Quasi - Maxwell's, New Jersey, September 22nd 2003
Bluesier, Noisier, Screechier, Louder and all for the Better
It is still unclear, mostly from sheer lack of vocal communication with their audience, which one of the two members of Quasi wore the pants in their marriage, a union that apparently dissolved before the release of their first album in 1997. Sam Coomes and Janet Weiss sit at their respective keyboard and drum set both tacit and intense - but it seems that Ms. Weiss has more balls, that is, more than most drummers out there today. Balls enough to attempt the Keith Moon insanely-loud-with-more-fill-than-beat schtick and with overwhelming success. All of this while harmonizing perfectly with Mr. Coomes bluesy screeching.
The new Quasi album Hot Shit is a minor departure from their previous efforts in that the guitar-to-keyboard-as-main-instrument ratio is about 50/50 nowadays (that, and the fact that their cover art is the worst since Warrant's Dirty Rotten Filthy Stinkin' Rich). It is also apparent that Sam Coomes' solo project, the blues guitar driven and aptly named Blues Goblin is stylistically seeping into the Quasi bloodstream. But the album still retains their trademark noisiness, somewhat pop, and always bleakly pessimistic tone.
In concert, however, the differences on the new album are lost in the rawness that engulfs pretty much every entry in their 20-plus song set-list. It may have taken the soundboard technician at Maxwell's a tune or two to adjust and balance to the uber-loud everything, but after that, Quasi sounded perfect and intense.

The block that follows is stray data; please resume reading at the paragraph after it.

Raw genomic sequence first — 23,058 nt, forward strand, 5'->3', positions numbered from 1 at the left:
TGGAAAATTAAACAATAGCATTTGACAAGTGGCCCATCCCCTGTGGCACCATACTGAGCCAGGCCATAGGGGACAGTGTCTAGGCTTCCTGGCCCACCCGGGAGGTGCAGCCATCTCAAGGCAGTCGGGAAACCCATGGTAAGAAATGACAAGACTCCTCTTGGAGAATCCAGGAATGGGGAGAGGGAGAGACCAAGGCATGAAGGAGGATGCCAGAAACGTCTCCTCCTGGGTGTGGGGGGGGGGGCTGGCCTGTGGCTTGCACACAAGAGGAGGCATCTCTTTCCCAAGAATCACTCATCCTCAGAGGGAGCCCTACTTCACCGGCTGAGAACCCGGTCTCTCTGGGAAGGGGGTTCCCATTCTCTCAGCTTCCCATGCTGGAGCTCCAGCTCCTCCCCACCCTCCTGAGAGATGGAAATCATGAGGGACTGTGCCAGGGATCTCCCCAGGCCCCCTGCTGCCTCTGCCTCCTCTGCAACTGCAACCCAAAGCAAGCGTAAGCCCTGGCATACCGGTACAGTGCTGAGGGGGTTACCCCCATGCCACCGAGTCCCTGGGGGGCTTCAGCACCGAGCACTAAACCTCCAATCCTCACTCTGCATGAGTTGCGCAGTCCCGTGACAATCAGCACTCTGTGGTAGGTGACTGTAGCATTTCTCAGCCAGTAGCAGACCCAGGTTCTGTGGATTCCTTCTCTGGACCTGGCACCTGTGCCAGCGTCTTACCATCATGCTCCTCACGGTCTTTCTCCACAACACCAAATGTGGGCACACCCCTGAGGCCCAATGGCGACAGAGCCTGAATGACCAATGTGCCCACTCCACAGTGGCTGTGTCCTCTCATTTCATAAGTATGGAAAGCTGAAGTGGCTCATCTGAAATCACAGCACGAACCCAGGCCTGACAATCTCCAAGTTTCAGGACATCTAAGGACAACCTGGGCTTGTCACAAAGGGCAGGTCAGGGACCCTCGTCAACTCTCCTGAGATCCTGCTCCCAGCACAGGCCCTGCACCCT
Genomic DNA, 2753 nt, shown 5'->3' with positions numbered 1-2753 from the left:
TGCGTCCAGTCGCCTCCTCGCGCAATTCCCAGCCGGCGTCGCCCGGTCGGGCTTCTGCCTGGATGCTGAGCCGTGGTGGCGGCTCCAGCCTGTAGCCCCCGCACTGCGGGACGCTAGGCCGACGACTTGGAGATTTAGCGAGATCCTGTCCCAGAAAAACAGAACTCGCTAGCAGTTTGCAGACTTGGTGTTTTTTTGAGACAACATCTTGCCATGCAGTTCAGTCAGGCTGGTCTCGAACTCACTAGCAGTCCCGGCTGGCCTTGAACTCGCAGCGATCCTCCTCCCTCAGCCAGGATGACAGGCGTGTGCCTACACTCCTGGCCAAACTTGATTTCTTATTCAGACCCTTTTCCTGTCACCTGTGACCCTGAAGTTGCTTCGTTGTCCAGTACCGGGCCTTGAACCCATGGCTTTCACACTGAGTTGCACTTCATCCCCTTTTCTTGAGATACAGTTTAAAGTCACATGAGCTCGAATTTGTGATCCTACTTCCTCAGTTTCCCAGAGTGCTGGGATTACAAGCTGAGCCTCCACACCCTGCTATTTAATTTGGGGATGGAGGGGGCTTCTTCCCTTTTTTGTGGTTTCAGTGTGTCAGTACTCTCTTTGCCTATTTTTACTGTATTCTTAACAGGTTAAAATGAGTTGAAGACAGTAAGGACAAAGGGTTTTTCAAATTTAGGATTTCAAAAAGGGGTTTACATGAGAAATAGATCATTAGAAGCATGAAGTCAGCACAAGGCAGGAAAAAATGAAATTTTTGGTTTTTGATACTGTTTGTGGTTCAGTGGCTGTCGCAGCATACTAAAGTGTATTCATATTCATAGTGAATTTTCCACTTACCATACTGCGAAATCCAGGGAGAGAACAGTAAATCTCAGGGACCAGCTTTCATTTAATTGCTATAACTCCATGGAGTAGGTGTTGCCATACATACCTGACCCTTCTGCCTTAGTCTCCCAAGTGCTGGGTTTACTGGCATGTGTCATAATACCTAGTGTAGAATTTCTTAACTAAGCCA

Crunching his keyboard with his feet and using the microphone stand as a guitar slide/noise maker, Coomes high pitched voice cracked and falsetto-ed at all the right times, and as usual, their stop-start timing was on. The upside to having no song that lasts longer than three minutes is that the audience never gets tired, and for a little over an hour, Quasi continued to help prove my theory that the ultimate gauge of a concert's success is in the band knowing when to get the hell out of there - even if they rank among your top bands.
The encore line-up - if a Maxwell's show, notorious for having no backstage, can technically have an encore if no one actually leaves the stage - included a rendition of John Lennon's "Instant Karma." And despite my dislike of the ironic cover, it was actually pretty impressive. Still - the show completed itself as it should have, with a really noised-up version of "Our Happiness Is Guaranteed" - Quasi's ultimate irony.